An experiential public space is a magnet for activities and engagement. Stay tuned for part 2.



Walking vs. Pedestrian



Photo courtesy of NCHNAPD

Photo courtesy of NCHNAPD

The National Center on Health, Physical Activity and Disability (NCHPAD) has begun a new campaign which seeks to rebrand the word “pedestrian” to “people walking.” The new campaign also seeks to use the term “walking” to be an inclusive term for all kinds of human powered mobility involving people of all abilities.

The new campaign makes perfect sense given that “pedestrian” in it’s original meaning alluded to drab or dull or plain. Traveling by foot or walking these days are anything but pedestrian. In a complete street environment, there are wide sidewalks, street furniture, cycle tracks, parklets and shade trees to create pleasant walking experiences.

As cities and development teams move towards more housing density with mixed use projects and walkable destinations, the walking experience should be further enhanced with outdoor fitness trails, community gathering spaces and more nature. We’ve already seen an explosion of bike sharing programs, bike parking and cycle tracks because of renewed interest in mobility and health.

With neighborhoods becoming attached to bus and rail connections and retail district filled with sidewalk café’s and parklets, walking has become a lot more fashionable. And a lot healthier for everyone and anyone regardless of age and ability interested in physical activity.

This new campaign also seeks to redefine walking since movement may be propelled by any combination of arms, legs, feet and hands along with other support devices like canes, sticks, walkers, and skateboards.

Moving forward, we should experience more people walking since walking is good for us in so many ways.

Transit Oriented Development Conference

Interlude Passenger Shelter

Interlude Passenger Shelter

Join public transportation officials, transit operators, public space and mixed use development companies at the TOD Institute conference scheduled for September 27 -29 in Washington DC.  Be sure to stop by the  Streetscapes Inc display space to talk with us about bus and transit shelter, public seating, streetcape furniture and amenities for all types of public spaces.


BBQ Grills Anyone?

BBQ Butch Grill

BBQ Butch

Traditional public park bbq grills are usually either a round pit in the ground surrounded by a metal band or an elevated square or rectangular cast iron metal box.  The BBQ Butch grill changes that dynamic.  Constructed of cast stone and designed in a trapezoidal shape, this is an elegant grill.  Three grills placed side by side will wrap an outdoor park chef into a cockpit of grilling bliss with prep, grilling and display space.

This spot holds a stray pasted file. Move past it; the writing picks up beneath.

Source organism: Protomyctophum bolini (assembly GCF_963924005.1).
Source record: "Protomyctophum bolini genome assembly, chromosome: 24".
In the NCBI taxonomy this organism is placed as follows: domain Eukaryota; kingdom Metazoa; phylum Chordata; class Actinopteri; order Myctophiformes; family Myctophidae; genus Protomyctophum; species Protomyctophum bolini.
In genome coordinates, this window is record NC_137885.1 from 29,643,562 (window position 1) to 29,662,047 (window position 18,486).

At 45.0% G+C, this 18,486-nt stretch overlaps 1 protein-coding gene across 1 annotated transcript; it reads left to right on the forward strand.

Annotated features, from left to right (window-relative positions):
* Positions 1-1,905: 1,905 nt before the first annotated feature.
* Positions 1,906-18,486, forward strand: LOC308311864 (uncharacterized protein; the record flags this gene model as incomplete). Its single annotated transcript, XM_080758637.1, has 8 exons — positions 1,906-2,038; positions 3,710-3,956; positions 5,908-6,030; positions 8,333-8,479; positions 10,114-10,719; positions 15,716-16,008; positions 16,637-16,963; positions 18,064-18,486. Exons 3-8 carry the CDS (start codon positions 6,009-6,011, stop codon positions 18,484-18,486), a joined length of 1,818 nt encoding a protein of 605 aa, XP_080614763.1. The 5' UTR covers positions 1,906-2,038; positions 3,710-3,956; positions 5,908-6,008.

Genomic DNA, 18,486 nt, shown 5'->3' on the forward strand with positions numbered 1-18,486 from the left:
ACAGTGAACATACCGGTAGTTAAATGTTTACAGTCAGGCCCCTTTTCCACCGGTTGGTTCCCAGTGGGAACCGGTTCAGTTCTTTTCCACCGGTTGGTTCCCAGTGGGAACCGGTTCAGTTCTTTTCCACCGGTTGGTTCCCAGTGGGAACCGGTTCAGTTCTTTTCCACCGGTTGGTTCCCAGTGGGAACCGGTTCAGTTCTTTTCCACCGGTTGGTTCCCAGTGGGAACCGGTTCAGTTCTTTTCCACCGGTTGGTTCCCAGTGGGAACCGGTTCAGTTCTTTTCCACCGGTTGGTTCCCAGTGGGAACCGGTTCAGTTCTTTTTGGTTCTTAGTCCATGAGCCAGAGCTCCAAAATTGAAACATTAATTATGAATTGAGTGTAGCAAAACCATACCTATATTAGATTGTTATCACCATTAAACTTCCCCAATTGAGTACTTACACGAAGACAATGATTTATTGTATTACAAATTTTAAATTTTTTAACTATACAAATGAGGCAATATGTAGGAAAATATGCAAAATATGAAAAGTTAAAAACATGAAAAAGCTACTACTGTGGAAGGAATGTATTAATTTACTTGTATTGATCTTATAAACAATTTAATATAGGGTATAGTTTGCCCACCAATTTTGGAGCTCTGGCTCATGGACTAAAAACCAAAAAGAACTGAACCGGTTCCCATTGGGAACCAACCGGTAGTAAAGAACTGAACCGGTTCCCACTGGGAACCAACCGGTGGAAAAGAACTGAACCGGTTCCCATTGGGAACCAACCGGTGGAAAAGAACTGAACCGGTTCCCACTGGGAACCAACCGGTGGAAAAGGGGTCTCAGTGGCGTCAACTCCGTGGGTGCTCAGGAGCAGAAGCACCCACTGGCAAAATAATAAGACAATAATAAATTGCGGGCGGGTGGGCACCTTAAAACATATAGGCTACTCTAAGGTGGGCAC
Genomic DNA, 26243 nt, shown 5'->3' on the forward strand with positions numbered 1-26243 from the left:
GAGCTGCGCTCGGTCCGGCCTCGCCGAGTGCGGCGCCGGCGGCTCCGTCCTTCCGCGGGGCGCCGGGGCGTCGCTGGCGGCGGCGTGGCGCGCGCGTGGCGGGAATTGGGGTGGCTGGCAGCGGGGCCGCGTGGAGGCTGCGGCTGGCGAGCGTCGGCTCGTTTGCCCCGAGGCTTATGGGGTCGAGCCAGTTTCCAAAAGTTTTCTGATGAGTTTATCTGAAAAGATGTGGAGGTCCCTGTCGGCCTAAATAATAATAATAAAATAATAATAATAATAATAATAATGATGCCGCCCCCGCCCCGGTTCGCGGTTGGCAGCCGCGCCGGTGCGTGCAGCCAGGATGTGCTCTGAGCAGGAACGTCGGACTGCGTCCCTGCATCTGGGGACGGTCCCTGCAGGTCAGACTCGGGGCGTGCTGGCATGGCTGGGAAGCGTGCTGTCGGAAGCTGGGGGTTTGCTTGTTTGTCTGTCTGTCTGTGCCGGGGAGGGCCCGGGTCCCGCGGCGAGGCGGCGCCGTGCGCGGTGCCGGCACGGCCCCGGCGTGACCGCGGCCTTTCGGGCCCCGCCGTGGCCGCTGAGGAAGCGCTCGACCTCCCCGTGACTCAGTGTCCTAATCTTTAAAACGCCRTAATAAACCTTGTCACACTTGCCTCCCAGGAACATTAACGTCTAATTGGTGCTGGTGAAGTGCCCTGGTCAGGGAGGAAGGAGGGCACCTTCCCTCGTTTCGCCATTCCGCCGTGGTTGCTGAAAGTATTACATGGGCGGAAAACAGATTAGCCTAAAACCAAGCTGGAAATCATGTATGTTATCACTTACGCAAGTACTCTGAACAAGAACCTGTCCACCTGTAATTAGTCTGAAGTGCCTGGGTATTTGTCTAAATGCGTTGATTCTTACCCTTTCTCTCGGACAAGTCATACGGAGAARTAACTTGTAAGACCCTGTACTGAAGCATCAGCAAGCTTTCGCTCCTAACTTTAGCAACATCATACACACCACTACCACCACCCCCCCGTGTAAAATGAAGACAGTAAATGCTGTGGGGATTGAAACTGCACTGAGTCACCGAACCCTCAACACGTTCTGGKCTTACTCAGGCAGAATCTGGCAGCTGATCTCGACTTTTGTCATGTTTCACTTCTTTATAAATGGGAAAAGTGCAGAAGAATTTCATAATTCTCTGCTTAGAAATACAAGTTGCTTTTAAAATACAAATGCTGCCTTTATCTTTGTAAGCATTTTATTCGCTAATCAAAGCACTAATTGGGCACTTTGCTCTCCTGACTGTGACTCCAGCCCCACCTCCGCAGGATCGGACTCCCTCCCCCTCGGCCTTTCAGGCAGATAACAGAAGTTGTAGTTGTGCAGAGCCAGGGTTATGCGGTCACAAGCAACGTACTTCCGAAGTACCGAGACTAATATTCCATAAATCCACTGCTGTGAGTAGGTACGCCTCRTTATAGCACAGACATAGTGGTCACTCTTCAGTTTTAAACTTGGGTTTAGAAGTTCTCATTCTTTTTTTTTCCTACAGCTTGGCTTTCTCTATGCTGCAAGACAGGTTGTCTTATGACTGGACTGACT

Butch Community Table

Butch Community Table

The matching Butch community table mimics the shape of the BBQ Butch.

Bring on the smoke and sauce.

ICSC Western Conference and Deal Making

Snug Play

Imaginative Play Elements for Kids

It’s show time at Streetscapes. During the next couple of months, we’ll be traveling the U.S. attending industry specific trade shows and conferences. We kicked off our traveling this week by visiting ICSC in San Diego.  At the Western Conference & Deal Making conference, we are highlighting artistic bike racks, new bike parking – the Veloport and 33 Bike Locker, the Bike Depot, Snug Play (interactive play components for play zones) and turnkey water fountains.

Products attracting major attention at the Deal Making Conference – Recycled plastic tables and chairs with color accented slats, portable casual seating, solar charging stations and wayfinding information displays.

Next month, we head to Washington DC for a Transit Oriented Development and Mixed Use Conference. On display, we’ll have contemporary bus and passenger transit shelters, waiting area seating – both interior and exterior, shared work stations and power charging stations. At the DC show, we’re also going to be focused on casual and public seating, LED lighted benches and logo featured site furniture.

Best comment at todays’ event – This is the coolest contemporary site furniture we’ve ever seen. We agree – our mantra is distinctive furniture and site amenities for public spaces.

Wanted? Main Street, Public Space or Streetscape Challenges!


A friend and I are in the process of outlining a presentation for an association meeting in September. Our target audience contains city manager, main street executive directors, economic development managers; chamber event planners and business improvement districts. We’ve both attended conferences where speakers told us what we should be doing, but few offered details on how to do what they were telling us we should be doing. So we’d like to take a different approach and offer a hands-on presentation where attendee bring specific public space activation challenges that need resolution.